By Jonathan Wright
WASHINGTON – The United States has decided not to sponsor a resolution critical of China at the annual session of the U.N. Human Rights Commission in Geneva, a U.S. official said on Friday.
The State Department official, who asked not to be identified, said the United States made the decision because of “some positive developments” in China’s human rights record and to give a chance to the new Chinese leadership. The meeting is underway in Geneva.
The annual U.S. report on human rights, released on April 1, said China’s record improved early in 2002, but U.S. officials said it deteriorated in late 2002 and early 2003.
A human rights organization said the United States had also abandoned plans to co-sponsor with the European Union a resolution on rights in the Russian territory of Chechnya. U.S. officials could not immediately confirm that development.
The human rights group Amnesty International said it was disappointed by the U.S. decision on China.
“By failing to sponsor a resolution, the U.S. is aiding China’s evasion of scrutiny of its human rights record,” said William Schulz, its executive director in the United States.
“China’s effort to avoid criticism abroad is paired with the authorities’ vigorous crackdown on human rights at home. China’s dismal — and deteriorating — human rights record cannot be covered up, and the U.S. ought to keep pressure on China to respect basic human rights,” he added.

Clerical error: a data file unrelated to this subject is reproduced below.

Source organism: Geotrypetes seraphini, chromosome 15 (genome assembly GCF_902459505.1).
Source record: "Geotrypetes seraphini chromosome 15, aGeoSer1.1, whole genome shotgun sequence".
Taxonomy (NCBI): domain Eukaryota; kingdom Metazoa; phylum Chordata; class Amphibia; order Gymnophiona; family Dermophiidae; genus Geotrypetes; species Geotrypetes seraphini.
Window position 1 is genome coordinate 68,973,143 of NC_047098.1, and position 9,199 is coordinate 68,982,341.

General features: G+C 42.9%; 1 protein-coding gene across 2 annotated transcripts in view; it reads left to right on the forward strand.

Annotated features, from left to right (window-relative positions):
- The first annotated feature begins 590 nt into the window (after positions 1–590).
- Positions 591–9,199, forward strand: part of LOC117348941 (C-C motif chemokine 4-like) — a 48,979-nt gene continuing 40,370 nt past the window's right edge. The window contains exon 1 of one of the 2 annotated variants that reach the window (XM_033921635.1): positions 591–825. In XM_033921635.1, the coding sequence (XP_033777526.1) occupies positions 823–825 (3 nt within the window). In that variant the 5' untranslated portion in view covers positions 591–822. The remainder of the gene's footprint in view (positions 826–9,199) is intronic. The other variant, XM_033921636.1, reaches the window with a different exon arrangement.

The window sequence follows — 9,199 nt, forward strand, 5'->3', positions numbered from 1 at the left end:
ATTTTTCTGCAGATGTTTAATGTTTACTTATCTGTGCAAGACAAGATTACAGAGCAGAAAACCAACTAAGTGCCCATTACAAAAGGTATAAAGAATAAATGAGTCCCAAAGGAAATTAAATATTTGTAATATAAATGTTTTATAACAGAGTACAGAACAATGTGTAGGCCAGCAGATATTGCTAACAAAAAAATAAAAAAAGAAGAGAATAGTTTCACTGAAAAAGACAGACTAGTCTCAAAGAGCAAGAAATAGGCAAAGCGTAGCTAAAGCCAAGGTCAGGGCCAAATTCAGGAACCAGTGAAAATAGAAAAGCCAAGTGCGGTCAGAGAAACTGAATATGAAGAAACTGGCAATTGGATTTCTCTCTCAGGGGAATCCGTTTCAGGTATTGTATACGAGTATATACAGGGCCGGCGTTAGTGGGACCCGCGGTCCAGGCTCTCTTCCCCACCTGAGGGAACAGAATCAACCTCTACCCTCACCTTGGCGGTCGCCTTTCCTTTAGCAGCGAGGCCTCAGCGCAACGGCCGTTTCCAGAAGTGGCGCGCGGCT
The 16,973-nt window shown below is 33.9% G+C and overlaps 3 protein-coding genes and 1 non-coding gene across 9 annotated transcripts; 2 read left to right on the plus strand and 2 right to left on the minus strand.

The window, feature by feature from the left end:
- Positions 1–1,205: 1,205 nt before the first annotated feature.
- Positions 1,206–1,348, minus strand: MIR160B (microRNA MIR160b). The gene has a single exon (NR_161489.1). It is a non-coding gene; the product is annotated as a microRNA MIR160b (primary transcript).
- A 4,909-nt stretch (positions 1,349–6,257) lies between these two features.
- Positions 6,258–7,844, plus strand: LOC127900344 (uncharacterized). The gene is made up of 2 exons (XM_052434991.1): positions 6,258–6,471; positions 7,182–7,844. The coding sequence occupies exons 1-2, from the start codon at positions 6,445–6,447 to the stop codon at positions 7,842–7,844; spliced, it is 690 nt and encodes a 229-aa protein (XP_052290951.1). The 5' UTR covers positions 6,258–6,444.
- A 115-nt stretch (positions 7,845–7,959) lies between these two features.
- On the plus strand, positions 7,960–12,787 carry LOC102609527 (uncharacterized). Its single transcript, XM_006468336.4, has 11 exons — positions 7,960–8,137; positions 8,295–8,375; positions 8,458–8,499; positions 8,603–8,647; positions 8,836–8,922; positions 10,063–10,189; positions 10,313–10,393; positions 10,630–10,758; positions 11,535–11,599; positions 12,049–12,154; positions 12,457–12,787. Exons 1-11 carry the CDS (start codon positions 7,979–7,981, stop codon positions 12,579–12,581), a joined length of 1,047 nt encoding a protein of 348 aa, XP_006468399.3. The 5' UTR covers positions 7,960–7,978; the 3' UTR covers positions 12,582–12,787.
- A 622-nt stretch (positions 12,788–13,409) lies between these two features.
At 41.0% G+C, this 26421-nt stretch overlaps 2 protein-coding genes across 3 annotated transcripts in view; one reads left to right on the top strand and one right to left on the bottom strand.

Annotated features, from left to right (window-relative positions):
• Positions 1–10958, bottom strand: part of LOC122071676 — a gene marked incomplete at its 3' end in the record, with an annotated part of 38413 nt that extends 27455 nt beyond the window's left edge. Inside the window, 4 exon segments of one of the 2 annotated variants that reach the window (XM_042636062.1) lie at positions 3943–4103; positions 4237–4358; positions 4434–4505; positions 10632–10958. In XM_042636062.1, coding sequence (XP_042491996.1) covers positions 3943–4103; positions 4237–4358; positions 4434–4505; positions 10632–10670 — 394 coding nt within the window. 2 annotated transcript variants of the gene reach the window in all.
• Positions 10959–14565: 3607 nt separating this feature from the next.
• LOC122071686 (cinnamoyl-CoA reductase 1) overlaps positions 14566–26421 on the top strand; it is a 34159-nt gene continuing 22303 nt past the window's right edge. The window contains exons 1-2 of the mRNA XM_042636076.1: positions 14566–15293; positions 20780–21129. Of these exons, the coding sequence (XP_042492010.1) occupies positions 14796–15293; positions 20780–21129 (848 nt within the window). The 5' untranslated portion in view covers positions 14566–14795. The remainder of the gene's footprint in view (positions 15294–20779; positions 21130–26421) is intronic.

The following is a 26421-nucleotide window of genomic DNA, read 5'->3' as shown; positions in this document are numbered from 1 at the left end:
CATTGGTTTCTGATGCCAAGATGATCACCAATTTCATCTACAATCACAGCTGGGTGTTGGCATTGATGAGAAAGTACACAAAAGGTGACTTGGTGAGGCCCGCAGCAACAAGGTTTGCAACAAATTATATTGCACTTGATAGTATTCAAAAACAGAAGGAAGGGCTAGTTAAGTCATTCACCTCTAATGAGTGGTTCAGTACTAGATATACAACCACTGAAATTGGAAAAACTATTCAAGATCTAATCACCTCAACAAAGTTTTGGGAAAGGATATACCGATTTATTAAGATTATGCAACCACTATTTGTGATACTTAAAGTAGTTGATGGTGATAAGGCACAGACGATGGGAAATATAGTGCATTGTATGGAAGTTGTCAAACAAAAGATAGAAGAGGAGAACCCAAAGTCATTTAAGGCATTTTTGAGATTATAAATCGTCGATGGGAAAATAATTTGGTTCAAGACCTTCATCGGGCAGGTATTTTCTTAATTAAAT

Tom Malinowski, Washington advocacy director for rights group Human Rights Watch, said the United States had also gone back on plans to co-sponsor the Chechnya resolution, on which the European Union had taken the lead. “They have left the EU out in the cold,” he told Reuters.
“This administration has plenty of moral courage when it comes to dealing with France and Germany but when it comes to Russia and China they are models of diplomatic circumspection,” Malinowski added.
The U.S. official linked the decision to the change in the Chinese leadership last month, when President Hu Jintao took over from Jiang Zemin.
The annual U.S. report accused China of a broad array of human rights violations including summary executions, torture, forced confessions, suppression of political dissent and denial of religious freedom.
But it also said that China took steps to address international concerns during 2002 by releasing some dissidents, inviting U.N. monitors to visit, allowing representatives of the Dalai Lama to enter China and expanding permitted religious activity in Tibet.
The U.S. official in charge of human rights affairs, asked at that time how the United States intended to deal with China at the annual meeting in Geneva, said the State Department was trying to weigh the positive and negative elements.
“The question we have not yet figured out is what is the future? Is that (progress in) 2002 the future or is the last couple of months the future,” said Lorne Craner, an assistant secretary of state. “The purpose of a resolution is to elicit progress … and that is what we are wrestling with.”
The United States did not present a resolution on China last year either but in that case it could not do so directly because it was not a member of the commission.
In previous years, United States had sponsored resolutions on China, but China usually succeeded in blocking them with procedural maneuvers.